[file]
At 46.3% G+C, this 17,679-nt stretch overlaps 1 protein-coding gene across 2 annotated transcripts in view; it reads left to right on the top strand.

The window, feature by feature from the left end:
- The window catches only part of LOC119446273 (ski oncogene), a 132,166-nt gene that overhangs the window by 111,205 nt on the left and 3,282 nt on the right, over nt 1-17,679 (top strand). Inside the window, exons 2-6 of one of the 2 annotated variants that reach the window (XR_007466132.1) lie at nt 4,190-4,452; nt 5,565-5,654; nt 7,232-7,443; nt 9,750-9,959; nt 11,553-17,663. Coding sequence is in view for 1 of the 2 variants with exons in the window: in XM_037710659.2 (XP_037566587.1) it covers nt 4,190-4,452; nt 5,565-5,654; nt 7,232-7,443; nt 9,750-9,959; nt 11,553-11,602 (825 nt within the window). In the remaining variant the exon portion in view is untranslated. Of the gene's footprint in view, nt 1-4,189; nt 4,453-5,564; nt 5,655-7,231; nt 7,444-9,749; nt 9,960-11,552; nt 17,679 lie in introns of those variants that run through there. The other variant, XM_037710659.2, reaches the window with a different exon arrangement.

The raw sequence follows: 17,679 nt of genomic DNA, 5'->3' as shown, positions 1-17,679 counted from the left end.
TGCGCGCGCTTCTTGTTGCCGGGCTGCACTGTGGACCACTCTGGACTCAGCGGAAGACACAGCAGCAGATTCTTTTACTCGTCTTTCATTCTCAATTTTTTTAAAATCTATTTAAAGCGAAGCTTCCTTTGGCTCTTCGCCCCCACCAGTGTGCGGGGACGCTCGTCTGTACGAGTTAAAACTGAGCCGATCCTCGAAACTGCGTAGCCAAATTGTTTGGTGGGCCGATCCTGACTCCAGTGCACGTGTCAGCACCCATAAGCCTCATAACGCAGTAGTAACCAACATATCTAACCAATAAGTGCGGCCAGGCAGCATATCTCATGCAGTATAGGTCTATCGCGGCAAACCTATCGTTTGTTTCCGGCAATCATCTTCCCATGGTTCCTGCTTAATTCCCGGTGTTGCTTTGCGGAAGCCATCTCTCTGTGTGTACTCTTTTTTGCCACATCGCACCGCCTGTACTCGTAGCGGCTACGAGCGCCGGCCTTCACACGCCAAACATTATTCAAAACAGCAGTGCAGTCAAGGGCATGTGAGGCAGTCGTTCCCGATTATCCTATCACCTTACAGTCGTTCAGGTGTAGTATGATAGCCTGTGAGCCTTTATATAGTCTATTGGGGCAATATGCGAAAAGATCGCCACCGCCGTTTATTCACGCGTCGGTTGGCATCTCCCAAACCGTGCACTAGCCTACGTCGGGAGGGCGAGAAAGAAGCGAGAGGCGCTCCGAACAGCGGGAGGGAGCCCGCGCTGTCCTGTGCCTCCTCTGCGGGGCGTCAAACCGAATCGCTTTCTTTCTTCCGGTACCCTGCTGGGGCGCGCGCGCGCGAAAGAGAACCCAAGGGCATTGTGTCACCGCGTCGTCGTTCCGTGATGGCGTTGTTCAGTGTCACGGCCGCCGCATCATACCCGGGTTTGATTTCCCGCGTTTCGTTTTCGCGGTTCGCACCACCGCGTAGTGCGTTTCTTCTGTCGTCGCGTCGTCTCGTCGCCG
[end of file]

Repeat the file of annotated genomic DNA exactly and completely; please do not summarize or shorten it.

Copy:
At 46.3% G+C, this 17,679-nt stretch overlaps 1 protein-coding gene across 2 annotated transcripts in view; it reads left to right on the top strand.

The window, feature by feature from the left end:
- The window catches only part of LOC119446273 (ski oncogene), a 132,166-nt gene that overhangs the window by 111,205 nt on the left and 3,282 nt on the right, over nt 1-17,679 (top strand). Inside the window, exons 2-6 of one of the 2 annotated variants that reach the window (XR_007466132.1) lie at nt 4,190-4,452; nt 5,565-5,654; nt 7,232-7,443; nt 9,750-9,959; nt 11,553-17,663. Coding sequence is in view for 1 of the 2 variants with exons in the window: in XM_037710659.2 (XP_037566587.1) it covers nt 4,190-4,452; nt 5,565-5,654; nt 7,232-7,443; nt 9,750-9,959; nt 11,553-11,602 (825 nt within the window). In the remaining variant the exon portion in view is untranslated. Of the gene's footprint in view, nt 1-4,189; nt 4,453-5,564; nt 5,655-7,231; nt 7,444-9,749; nt 9,960-11,552; nt 17,679 lie in introns of those variants that run through there. The other variant, XM_037710659.2, reaches the window with a different exon arrangement.

The raw sequence follows: 17,679 nt of genomic DNA, 5'->3' as shown, positions 1-17,679 counted from the left end.
TGCGCGCGCTTCTTGTTGCCGGGCTGCACTGTGGACCACTCTGGACTCAGCGGAAGACACAGCAGCAGATTCTTTTACTCGTCTTTCATTCTCAATTTTTTTAAAATCTATTTAAAGCGAAGCTTCCTTTGGCTCTTCGCCCCCACCAGTGTGCGGGGACGCTCGTCTGTACGAGTTAAAACTGAGCCGATCCTCGAAACTGCGTAGCCAAATTGTTTGGTGGGCCGATCCTGACTCCAGTGCACGTGTCAGCACCCATAAGCCTCATAACGCAGTAGTAACCAACATATCTAACCAATAAGTGCGGCCAGGCAGCATATCTCATGCAGTATAGGTCTATCGCGGCAAACCTATCGTTTGTTTCCGGCAATCATCTTCCCATGGTTCCTGCTTAATTCCCGGTGTTGCTTTGCGGAAGCCATCTCTCTGTGTGTACTCTTTTTTGCCACATCGCACCGCCTGTACTCGTAGCGGCTACGAGCGCCGGCCTTCACACGCCAAACATTATTCAAAACAGCAGTGCAGTCAAGGGCATGTGAGGCAGTCGTTCCCGATTATCCTATCACCTTACAGTCGTTCAGGTGTAGTATGATAGCCTGTGAGCCTTTATATAGTCTATTGGGGCAATATGCGAAAAGATCGCCACCGCCGTTTATTCACGCGTCGGTTGGCATCTCCCAAACCGTGCACTAGCCTACGTCGGGAGGGCGAGAAAGAAGCGAGAGGCGCTCCGAACAGCGGGAGGGAGCCCGCGCTGTCCTGTGCCTCCTCTGCGGGGCGTCAAACCGAATCGCTTTCTTTCTTCCGGTACCCTGCTGGGGCGCGCGCGCGCGAAAGAGAACCCAAGGGCATTGTGTCACCGCGTCGTCGTTCCGTGATGGCGTTGTTCAGTGTCACGGCCGCCGCATCATACCCGGGTTTGATTTCCCGCGTTTCGTTTTCGCGGTTCGCACCACCGCGTAGTGCGTTTCTTCTGTCGTCGCGTCGTCTCGTCGCCG